(b) a solvent for the polyetherimide; and
(c) a non-solvent liquid that by itself cannot dissolve the polyetherimide;
forming a thin layer of the liquid; and extracting at least part of the solvent and non-solvent from the layer to form the required membrane.
Preferably the diamine is present in a concentration of up to 30% by weight of the polyetherimide. Preferably the polyetherimide is soluble to the extent of at least 1% by weight, desirably more than 10% by weight, in the solvent. Desirably, the non-solvent should be mutually soluble together with the polyetherimide to at least 0.5% by weight.
Preferably the non-solvent is soluble in the solvent and has a boiling point at least 20° C. higher than that of the solvent. The solvent will generally be extracted by evaporation, and the non-solvent may be leached from the cast film with a fluid which is a non-solvent for the polyetherimide. This leaves a microporous membrane which has excellent chemical and physical characteristics, the physical characteristics being varied by controlling the nature and amount of the solvent and the non-solvent as well as the process variables.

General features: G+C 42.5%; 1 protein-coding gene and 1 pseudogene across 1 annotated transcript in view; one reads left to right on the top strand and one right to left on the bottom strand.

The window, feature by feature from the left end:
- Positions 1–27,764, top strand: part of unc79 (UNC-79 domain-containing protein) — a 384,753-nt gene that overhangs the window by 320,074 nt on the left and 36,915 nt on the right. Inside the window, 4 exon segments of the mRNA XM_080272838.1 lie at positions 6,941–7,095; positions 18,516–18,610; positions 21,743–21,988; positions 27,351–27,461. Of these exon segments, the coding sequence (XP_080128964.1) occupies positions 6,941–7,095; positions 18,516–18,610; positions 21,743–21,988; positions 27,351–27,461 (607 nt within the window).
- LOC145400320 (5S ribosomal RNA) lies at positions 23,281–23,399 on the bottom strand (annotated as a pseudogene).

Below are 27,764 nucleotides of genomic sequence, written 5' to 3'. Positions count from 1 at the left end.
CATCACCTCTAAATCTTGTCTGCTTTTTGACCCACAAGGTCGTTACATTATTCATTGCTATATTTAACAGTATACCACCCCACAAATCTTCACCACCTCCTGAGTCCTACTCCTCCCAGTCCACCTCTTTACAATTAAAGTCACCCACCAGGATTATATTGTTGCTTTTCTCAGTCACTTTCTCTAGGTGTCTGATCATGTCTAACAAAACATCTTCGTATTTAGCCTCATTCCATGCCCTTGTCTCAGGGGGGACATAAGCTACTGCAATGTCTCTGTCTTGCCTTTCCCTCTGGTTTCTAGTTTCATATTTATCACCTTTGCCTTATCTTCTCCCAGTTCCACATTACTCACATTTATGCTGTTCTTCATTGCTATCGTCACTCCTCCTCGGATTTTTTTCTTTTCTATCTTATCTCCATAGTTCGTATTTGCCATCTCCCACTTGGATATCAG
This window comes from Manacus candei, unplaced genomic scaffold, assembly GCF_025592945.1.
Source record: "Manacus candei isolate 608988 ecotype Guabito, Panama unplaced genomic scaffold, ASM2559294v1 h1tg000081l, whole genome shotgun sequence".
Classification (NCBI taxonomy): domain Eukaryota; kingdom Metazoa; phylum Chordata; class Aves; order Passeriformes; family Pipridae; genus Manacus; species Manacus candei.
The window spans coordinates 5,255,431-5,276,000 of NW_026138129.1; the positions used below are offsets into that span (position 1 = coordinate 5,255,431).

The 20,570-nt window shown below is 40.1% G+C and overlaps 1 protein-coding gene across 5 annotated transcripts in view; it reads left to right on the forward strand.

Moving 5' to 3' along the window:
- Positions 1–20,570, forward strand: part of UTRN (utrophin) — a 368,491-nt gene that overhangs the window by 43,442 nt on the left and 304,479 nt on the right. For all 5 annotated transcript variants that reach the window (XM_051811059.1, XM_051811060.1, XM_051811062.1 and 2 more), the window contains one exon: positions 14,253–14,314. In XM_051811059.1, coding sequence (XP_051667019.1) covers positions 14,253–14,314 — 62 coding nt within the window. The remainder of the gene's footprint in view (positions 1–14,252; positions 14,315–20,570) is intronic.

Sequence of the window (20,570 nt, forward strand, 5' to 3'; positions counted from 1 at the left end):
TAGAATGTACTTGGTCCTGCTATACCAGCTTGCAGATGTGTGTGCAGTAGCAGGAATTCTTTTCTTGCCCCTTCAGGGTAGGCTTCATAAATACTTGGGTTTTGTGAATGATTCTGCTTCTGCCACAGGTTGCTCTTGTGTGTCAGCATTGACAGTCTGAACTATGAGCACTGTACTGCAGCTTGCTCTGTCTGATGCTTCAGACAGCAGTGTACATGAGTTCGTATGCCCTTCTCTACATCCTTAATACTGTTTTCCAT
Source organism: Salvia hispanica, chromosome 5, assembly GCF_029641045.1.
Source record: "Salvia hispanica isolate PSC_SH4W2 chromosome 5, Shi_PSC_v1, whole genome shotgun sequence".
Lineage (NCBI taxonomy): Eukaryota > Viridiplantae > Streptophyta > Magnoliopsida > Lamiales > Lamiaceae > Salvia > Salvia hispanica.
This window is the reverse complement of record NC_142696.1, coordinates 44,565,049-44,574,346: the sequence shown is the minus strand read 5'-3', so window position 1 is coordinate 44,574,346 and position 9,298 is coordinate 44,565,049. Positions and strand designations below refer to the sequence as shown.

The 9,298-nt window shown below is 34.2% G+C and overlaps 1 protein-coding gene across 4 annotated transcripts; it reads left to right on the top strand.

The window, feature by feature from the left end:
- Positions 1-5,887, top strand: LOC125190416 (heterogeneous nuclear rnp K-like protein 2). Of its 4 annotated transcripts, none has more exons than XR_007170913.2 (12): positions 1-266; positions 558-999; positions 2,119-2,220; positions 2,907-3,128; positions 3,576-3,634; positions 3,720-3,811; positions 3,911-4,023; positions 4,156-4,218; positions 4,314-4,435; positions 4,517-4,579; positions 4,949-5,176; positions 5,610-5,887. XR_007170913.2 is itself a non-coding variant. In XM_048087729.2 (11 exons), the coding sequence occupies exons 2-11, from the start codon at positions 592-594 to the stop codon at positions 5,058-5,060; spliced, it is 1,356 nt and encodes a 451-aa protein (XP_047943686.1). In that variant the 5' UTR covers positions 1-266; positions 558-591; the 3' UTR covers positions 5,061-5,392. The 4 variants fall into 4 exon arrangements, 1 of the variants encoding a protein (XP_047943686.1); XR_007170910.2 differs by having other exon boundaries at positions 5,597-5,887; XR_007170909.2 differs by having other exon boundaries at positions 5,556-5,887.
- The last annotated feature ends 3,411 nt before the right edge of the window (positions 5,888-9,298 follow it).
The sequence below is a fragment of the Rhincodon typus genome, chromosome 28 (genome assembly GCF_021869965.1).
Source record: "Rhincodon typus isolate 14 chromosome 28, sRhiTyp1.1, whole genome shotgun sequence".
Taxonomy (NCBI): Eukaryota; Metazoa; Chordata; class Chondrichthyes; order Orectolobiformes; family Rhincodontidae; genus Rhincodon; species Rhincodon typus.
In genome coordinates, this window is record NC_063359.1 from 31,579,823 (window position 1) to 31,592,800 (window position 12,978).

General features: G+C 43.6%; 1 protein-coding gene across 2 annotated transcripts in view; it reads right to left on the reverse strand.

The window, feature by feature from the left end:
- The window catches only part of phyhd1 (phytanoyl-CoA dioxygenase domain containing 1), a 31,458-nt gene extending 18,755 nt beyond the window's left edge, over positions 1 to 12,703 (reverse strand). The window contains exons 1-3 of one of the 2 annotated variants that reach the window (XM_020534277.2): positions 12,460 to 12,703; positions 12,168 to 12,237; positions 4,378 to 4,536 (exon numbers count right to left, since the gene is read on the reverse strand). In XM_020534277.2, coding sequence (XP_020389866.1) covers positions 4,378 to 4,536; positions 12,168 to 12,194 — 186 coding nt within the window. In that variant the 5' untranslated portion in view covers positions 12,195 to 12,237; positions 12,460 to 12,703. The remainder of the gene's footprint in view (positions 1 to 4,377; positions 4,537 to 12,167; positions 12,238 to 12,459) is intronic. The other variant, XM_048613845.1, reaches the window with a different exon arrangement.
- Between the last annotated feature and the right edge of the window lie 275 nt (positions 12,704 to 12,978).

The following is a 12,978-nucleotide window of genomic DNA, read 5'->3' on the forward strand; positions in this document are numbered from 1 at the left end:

The phase inversion process for fabricating polymeric membranes is well known, and the broad principles of the process are discussed in Kesting's work "Synthetic Polymeric Membranes", referred to above. Briefly, the process consists, in the context of the present invention, of dissolving the polyetherimide and the non-solvent in a volatile solvent, desirably having a boiling point below about 150° C. and preferably below about 100° C., to form a casting liquid. The liquid is either cast onto a support or former to give a film of the desired shape, or is extruded or spun to produce a hollow fiber structure, and the solvents are evaporated from the solution. The casting process can either be a wet process which involves casting into a liquid bath, with partial evaporation occurring in the bath, or it may be a dry process that involves casting into a controlled atmosphere, generally with complete evaporation. If any of the non-solvent is incapable of evaporation under the casting conditions (eg. non-solvent having a boiling point in excess of 200° C.) then it may be leached from the cast film using a solvent which is also a non-solvent for the polyetherimide.